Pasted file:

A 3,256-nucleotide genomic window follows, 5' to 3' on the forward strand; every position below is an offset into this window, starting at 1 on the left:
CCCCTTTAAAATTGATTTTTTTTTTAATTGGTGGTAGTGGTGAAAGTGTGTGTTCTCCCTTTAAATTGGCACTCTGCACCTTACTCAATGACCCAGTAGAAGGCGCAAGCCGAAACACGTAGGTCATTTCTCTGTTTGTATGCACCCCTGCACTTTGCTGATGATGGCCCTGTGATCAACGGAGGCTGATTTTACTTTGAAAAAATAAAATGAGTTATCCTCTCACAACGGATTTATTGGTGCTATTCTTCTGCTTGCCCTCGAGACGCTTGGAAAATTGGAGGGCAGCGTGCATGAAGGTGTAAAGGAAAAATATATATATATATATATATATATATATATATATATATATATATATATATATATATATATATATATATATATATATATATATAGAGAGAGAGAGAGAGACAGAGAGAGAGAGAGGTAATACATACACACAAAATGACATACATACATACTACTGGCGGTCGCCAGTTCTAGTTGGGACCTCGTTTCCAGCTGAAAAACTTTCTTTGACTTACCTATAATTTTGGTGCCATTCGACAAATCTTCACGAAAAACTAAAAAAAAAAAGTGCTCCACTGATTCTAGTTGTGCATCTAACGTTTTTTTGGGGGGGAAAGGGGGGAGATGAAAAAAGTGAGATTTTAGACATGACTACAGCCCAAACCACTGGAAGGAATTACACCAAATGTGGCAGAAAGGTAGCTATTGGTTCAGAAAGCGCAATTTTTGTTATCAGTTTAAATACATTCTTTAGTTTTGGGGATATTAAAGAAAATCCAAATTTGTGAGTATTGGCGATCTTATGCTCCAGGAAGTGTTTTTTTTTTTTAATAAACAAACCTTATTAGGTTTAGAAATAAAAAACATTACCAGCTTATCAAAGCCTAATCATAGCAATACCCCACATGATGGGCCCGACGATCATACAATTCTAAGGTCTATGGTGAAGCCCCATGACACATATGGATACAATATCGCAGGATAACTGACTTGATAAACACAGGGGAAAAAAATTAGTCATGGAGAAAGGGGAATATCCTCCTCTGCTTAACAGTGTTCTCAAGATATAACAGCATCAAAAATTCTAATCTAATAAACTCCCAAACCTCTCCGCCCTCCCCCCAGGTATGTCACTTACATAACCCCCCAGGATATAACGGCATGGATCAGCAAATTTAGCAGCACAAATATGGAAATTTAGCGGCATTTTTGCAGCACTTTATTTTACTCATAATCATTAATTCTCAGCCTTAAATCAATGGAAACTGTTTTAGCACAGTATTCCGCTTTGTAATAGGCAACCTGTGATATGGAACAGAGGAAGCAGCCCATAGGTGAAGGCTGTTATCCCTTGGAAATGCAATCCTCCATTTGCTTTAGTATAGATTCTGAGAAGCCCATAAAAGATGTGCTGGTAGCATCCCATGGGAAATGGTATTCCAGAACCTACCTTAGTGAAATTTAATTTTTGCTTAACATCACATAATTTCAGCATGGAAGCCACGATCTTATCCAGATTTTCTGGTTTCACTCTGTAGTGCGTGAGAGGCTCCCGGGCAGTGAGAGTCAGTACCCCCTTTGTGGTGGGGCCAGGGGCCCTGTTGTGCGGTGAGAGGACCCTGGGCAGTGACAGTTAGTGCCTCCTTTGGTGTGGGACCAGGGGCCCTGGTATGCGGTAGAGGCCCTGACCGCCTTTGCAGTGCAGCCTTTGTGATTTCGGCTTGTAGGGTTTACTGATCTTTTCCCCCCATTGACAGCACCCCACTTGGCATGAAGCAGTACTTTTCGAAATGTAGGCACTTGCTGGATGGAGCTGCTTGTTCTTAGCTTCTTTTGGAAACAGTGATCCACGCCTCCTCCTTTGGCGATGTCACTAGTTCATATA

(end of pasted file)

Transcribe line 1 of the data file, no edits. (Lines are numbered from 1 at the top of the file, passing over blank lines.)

A 3,256-nucleotide genomic window follows, 5' to 3' on the forward strand; every position below is an offset into this window, starting at 1 on the left: